AboveRobert Ratonyi, who survived World War II as a child in Budapest, delivers the keynote address while a breeze whips up the Israeli flag behind him at the 51st annual community Yom HaShoah commemoration at the Memorial to the Six Million at Greenwood Cemetery on Sunday, May 1. The ceremony focused on the children of the Holocaust — those who lived, those who died and those who were never born. Ratonyi, who was born 10 months before Kristallnacht, said it was half a century after the war before his mother told him he’s an only child because his parents couldn’t bear to bring another baby into Hitler’s world. 

Several hundred people, including dozens of Holocaust survivors, withstood steamy conditions to join a tribute to the children affected by the Holocaust at the 51st annual Yom HaShoah commemoration at the Memorial to the Six Million at Greenwood Cemetery in Southwest Atlanta midday Sunday, May 1.

BBYO members Anna Jackson of Chattahoochee High School and Charlie Burstiner of Walton High School place the special floral star marking the ceremony’s focus on the children of the Holocaust.

BBYO members Anna Jackson of Chattahoochee High School and Charlie Burstiner of Walton High School place the special floral star marking the ceremony’s focus on the children of the Holocaust.

Heat rising into the 80s challenged members of Jewish War Veterans Post 112 who joined active-duty military personnel in standing watch with the U.S. and Israeli flags behind the speakers during the 90-minute program, and one audience member was briefly overcome and needed medical attention.

But a year after steady rain fell on the memorial service — organized annually by Eternal Life-Hemshech with the Breman Museum, the Weinberg Center for Holocaust Education and the Jewish Federation of Greater Atlanta — the downpour didn’t come until after everyone had an opportunity to say Kaddish, place memorial stones and visit the names of relatives listed inside the monument.

Continuing a practice begun last year, each of the survivors at the ceremony got to light a memorial candle with the help of members of the Jewish Student Union.

But the ceremony focused on children who survived, who were killed and who were never born. Yom HaShoah committee chairwoman Jeannette Zukor noted that the technical definition of a child survivor is any survivor who was younger than 18 at the end of World War II, and 71 years after the liberation of the Nazi camps, few nonchild survivors remain.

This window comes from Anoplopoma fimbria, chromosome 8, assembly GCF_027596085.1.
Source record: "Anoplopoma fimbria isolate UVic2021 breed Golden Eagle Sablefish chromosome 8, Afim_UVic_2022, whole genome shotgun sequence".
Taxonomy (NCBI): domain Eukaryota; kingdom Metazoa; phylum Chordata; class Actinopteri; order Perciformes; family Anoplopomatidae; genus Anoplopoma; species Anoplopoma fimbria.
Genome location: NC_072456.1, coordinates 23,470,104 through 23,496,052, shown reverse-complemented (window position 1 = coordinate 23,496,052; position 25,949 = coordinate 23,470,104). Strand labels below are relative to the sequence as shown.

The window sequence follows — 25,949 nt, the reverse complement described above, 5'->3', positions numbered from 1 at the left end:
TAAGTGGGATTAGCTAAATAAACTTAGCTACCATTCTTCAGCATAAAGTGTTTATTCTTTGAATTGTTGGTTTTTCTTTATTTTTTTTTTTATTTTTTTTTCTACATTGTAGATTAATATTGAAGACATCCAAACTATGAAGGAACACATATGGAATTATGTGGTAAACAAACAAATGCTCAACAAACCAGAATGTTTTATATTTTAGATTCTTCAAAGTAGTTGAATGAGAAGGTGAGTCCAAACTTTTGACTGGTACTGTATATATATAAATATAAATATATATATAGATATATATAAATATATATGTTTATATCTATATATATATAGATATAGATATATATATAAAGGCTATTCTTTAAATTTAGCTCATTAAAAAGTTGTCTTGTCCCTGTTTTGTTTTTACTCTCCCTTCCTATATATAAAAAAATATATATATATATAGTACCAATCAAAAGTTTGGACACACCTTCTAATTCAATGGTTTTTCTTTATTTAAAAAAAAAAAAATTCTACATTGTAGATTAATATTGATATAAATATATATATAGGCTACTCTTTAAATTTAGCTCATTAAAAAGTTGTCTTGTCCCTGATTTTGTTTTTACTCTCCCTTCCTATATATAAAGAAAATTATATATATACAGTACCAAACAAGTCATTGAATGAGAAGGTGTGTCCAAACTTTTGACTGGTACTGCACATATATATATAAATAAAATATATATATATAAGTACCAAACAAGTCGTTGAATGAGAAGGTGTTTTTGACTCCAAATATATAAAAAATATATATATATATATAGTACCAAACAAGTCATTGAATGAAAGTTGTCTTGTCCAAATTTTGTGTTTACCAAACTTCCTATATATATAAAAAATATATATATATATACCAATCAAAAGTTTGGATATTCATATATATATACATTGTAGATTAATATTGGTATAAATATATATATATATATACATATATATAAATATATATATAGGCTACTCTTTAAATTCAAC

Among the child survivors featured during the ceremony were the memorial’s architect, Benjamin Hirsch, who escaped Germany on the Kindertransport; one of the two vice chairmen of the Yom HaShoah committee, Hershel Greenblat, who was born in a cave in Ukraine while his parents were hiding and participating in the resistance to the Nazis; and featured speaker Robert Ratonyi, who was 6 when his mother was taken away in Budapest in October 1944 and spent two months hiding with his grandparents, aunts and cousins until they finally accepted life inside the ghetto, where the Soviet army later liberated them after his seventh birthday.

Ratonyi said he and his grandparents, who received protective passports from Swedish diplomat Raoul Wallenberg, moved seven times in two months, and each time he had to carry a hidden meat grinder that never saw any meat. The grinder became tougher and tougher for him to carry as he got weaker and weaker from malnutrition.

Holocaust survivor Norbert Friedman lights a memorial candle during the ceremony.

Holocaust survivor Norbert Friedman lights a memorial candle during the ceremony.

The key to the family’s survival during the two months in hiding was his 14-year-old cousin, Mike, who each night took off his yellow star and went scavenging through the war-torn city to find items that could be exchanged for food, Ratonyi said.

In the end, he lost his father and 13 other relatives to the Nazis, Ratonyi said, and he learned from his mother 50 years later that he never had a younger sibling because his parents couldn’t bear to bring another child into a world dominated by Adolf Hitler.

Ratonyi said he regrets being an only child, but his focus is on the future and ensuring that the past is not forgotten so that, as George Santayana warned, it will not be repeated. He also is haunted by a comment often attributed to Josef Stalin that a single death is a tragedy, while a million deaths are a statistic.

“Will the future remember the Holocaust as a statistic or millions of individual tragedies?” Ratonyi asked. He and other survivors speak about their experiences to influence the answer.

Photos by Michael Jacobs